Constructed Narratives and Writing Identity in the Fiction of Katherine Anne Porter

By Fornataro-Neil, M. K. | Twentieth Century Literature, Fall 1998 | Go to article overview

Constructed Narratives and Writing Identity in the Fiction of Katherine Anne Porter


Fornataro-Neil, M. K., Twentieth Century Literature


Readers of Katherine Anne Porter's fiction may notice a similarity among "Old Mortality," "He," "Noon Wine," and "Holiday." This study will attempt to establish a paradigmatic frame of reference that reflects Porter's concerns regarding the importance of language and the construction of identity.

Often we become aware that some key characters in these stories have constructed a narrative that supports their own idealized sense of identity, reality, or propriety. In order to write their own narratives, these characters must define or "write" other characters as well. In each of these stories, Porter also presents us with characters who, for whatever reason, cannot or do not speak. Whatever the source of Porter's fascination with silent characters, they allow her a greater opportunity to comment on the construction of identity and to critique the notion of objective truth. Within this narrative space, characters who cannot speak for themselves are destined to be written by others in such a way as to conform to the narrative purpose. Alienated because they have no language, or more accurately because they communicate by means of a sign system that others fail to understand, these characters have no way to articulate their own sense of identity or to make their own realities known.

In "Old Mortality," perhaps the most complex variation of this paradigm, Porter directs the reader to recognize the narrative construct written by the elder members of Miranda's family. Frequent and repeated use of the words story, legend, narrative, and tale underscores the fictive nature of the family's reconstruction of the past. In essence, Miranda's family has constructed a highly romanticized narrative about the past that depends greatly on the story of Amy. Because Amy, in some external ways, conforms to the ideals of the southern belle of the Old South, she becomes a central and defining element. Although her own personal reality is quite different from the way she is defined by the family, Amy becomes emblematic of the romantic ideal.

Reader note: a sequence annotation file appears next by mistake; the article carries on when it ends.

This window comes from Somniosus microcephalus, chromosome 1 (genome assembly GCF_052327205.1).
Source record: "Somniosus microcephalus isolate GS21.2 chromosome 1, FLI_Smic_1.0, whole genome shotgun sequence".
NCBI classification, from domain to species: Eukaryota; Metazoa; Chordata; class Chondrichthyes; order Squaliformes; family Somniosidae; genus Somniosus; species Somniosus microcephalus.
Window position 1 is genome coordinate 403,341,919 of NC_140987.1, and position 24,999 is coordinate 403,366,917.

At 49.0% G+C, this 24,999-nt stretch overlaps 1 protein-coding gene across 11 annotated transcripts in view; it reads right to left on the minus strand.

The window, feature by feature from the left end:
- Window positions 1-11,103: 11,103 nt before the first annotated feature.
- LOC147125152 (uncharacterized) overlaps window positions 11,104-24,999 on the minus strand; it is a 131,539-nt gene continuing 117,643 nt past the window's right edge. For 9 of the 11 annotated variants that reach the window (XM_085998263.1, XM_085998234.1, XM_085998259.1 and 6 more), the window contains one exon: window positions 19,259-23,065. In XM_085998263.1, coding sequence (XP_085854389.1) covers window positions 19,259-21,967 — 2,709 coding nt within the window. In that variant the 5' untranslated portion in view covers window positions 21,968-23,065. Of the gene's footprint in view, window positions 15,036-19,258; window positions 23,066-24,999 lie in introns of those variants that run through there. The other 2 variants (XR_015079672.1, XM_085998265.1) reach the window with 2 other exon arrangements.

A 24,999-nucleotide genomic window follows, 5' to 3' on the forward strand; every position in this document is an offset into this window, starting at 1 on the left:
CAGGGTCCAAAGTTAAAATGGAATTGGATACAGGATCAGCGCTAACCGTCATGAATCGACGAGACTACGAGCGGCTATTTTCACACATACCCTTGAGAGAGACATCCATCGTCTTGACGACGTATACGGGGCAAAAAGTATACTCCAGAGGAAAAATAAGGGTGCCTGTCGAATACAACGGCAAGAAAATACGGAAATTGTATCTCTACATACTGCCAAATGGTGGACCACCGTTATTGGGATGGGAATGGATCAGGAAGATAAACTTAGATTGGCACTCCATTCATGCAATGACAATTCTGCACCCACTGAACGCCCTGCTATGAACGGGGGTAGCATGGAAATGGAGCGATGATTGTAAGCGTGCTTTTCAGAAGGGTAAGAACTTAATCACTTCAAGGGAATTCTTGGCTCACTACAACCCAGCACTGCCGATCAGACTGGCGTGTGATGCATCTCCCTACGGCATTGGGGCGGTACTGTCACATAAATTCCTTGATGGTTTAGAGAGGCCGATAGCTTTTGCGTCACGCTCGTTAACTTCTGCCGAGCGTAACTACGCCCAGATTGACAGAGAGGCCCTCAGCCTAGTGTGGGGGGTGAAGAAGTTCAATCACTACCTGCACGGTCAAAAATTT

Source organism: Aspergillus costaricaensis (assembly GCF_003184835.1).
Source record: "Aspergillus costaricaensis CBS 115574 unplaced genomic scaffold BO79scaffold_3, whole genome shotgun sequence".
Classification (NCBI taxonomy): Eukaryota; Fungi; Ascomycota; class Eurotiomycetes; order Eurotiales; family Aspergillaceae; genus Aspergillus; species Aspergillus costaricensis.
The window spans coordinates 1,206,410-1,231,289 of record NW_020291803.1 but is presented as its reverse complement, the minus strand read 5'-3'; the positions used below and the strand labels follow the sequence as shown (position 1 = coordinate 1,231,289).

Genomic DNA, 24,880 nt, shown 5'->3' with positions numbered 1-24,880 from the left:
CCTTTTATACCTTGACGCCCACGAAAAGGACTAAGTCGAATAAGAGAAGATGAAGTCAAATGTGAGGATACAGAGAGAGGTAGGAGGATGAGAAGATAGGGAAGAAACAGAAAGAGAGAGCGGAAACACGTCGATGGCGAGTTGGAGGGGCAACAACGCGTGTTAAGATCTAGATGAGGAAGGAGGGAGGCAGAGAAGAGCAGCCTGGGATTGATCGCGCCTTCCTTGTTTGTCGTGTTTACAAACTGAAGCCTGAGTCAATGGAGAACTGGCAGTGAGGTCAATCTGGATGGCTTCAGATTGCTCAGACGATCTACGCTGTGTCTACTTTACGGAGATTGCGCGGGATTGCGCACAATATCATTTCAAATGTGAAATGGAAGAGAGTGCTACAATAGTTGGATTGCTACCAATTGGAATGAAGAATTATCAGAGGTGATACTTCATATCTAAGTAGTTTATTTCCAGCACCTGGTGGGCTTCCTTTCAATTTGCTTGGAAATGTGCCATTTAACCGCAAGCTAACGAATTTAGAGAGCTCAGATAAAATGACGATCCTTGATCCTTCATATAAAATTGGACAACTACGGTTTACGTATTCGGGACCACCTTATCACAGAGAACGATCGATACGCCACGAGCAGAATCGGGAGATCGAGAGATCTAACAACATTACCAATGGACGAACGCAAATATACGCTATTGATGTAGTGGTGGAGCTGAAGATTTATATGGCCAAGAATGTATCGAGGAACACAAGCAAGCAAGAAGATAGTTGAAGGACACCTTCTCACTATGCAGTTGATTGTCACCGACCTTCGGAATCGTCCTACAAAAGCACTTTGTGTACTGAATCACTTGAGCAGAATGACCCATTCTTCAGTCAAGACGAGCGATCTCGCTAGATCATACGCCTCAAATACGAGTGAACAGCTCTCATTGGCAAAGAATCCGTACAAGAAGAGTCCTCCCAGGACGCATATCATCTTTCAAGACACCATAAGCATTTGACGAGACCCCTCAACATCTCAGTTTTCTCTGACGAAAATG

As Jane Krause DeMouy notes, "'Old Mortality' is a fiction of memory. . ." (127). It is significant that Porter never writes from the perspective of the past, from the time that Amy actually lives and dies. Rather, Amy is presented to the reader through a continual writing (and rewriting) of history, based on the memories of those who knew hen Because her life is reconstructed by others, Amy never really has a chance to speak for herself, to Miranda or Maria or to the reader; she is, essentially, a silent figure. Aunt Amy is "only a ghost in a frame, and a sad, pretty story from old times" (173). The girls must sort through the pieces of Amy's story they are given, as well as the preserved physical evidence (Amy's photograph, wedding dress, etc.), in order to construct their own narratives, their own interpretations of the story, and to come to some understanding of Amy's identity:

They listened, all ears and eager minds, picking here and there among the floating ends of narrative, patching together as well as they could fragments of tales that were like bits of poetry or music, indeed were associated with the poetry they had heard or read, with music, with the theater. (176)

Furthermore, it is clear that even within this narrative, the carefully constructed illusion of her family's memory, Amy seems to speak a different language, one that her family is incapable of understanding. Operating as she did outside the societal conventions of her time, Amy's sign system differed radically from that of her family and community. Not only does Amy reject a white gown for her wedding, she redefines the word wedding as being synonymous with the word funeral. For her, marriage does not mean a cure for her illness, as her mother has assured her. Rather, it means death. She tells her mother, "It is my funeral, you know" (182). Amy's mother (Miranda's grandmother) makes little, if any, attempt to interpret Amy's language or to recognize her daughter's unsuitability for the life imposed on her. …

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